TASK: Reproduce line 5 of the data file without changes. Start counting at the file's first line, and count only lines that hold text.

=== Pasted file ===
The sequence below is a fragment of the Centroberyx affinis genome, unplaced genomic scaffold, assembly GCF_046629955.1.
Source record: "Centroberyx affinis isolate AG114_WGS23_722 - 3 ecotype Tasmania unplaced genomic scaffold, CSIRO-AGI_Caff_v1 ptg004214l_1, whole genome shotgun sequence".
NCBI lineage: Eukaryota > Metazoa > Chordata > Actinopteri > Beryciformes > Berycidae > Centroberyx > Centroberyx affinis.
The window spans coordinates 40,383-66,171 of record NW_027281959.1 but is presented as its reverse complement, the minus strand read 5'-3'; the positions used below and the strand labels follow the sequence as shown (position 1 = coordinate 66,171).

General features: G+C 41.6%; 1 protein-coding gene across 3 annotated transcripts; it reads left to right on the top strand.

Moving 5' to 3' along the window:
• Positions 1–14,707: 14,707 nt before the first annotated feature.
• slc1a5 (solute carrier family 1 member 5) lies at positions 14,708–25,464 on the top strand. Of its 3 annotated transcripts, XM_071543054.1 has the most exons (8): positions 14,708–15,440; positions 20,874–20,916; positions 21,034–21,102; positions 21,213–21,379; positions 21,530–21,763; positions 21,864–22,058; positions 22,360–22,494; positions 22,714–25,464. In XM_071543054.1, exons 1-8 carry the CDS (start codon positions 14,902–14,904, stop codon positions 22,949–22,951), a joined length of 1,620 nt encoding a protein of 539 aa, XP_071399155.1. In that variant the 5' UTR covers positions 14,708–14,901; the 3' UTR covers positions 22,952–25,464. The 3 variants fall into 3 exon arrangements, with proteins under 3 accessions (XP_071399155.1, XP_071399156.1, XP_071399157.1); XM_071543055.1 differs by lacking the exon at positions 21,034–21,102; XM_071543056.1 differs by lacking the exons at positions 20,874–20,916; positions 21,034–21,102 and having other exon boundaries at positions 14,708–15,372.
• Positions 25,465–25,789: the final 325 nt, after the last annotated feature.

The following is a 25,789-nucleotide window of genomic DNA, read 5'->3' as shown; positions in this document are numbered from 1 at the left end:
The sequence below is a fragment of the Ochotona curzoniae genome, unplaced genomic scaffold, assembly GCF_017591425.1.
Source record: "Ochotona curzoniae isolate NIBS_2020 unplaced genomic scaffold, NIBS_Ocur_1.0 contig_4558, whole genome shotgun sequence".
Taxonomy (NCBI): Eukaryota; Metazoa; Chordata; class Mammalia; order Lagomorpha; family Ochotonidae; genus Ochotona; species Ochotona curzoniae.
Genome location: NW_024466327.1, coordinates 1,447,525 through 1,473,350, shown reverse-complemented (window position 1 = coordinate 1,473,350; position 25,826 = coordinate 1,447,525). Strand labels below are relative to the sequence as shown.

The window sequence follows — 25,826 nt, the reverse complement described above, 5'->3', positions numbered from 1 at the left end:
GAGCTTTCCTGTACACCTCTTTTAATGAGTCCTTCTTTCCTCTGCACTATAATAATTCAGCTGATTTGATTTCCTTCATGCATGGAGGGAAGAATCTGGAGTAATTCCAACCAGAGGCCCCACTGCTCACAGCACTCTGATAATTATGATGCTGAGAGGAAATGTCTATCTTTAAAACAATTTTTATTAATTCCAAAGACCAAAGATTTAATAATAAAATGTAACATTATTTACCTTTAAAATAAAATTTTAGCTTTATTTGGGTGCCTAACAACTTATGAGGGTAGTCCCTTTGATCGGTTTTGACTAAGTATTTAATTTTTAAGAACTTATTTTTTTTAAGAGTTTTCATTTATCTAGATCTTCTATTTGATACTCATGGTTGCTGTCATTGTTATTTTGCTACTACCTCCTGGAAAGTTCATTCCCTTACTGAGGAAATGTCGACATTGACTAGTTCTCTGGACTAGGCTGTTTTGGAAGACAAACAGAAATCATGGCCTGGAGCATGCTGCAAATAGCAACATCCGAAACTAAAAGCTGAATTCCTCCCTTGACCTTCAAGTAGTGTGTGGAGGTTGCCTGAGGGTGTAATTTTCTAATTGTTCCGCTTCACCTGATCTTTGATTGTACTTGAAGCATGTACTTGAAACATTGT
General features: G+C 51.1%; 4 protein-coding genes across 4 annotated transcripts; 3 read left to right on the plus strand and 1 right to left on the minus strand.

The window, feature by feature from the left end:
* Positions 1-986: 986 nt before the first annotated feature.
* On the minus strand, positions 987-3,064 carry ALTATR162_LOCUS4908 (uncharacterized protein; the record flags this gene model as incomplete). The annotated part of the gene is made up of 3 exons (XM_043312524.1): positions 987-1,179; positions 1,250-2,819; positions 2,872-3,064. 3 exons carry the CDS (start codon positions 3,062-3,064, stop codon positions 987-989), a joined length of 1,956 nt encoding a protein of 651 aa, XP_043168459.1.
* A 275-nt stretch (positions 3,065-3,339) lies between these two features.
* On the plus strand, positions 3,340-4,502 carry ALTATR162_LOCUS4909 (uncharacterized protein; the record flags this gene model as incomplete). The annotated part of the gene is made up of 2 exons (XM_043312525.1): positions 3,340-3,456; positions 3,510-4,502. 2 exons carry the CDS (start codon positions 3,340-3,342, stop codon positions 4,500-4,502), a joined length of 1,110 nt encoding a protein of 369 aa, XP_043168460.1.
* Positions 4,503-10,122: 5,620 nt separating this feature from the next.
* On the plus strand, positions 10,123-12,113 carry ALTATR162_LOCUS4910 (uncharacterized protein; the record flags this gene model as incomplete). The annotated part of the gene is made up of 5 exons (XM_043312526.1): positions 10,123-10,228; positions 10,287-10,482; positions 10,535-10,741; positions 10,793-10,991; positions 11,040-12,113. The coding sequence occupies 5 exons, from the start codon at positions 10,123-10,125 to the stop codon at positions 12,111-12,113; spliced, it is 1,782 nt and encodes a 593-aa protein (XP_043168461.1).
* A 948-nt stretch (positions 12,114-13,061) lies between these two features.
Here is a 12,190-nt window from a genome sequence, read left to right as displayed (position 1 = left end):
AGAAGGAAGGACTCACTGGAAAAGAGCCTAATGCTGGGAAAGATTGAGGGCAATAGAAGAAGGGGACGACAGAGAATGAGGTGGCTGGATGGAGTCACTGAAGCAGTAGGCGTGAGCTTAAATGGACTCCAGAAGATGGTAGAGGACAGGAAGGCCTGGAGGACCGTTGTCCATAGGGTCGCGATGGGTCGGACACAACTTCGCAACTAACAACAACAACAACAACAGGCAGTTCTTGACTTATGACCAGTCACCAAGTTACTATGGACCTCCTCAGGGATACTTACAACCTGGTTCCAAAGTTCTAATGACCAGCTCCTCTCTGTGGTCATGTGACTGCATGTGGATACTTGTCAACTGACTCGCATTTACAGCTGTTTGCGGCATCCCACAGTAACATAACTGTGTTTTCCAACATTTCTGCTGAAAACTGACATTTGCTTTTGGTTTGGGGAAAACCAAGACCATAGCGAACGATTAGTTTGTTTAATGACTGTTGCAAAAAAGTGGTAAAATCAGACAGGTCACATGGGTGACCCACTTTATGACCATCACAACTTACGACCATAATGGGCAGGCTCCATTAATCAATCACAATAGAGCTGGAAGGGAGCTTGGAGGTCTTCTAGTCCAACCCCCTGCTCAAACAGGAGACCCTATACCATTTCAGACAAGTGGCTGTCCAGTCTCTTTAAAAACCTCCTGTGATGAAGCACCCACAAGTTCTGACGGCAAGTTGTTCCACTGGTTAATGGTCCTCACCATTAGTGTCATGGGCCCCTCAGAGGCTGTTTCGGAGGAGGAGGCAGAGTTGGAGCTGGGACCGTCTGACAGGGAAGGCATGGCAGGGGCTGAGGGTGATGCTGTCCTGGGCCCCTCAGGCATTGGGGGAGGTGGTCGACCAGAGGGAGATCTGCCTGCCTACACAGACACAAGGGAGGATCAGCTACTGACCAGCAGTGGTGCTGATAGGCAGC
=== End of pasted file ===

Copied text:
General features: G+C 41.6%; 1 protein-coding gene across 3 annotated transcripts; it reads left to right on the top strand.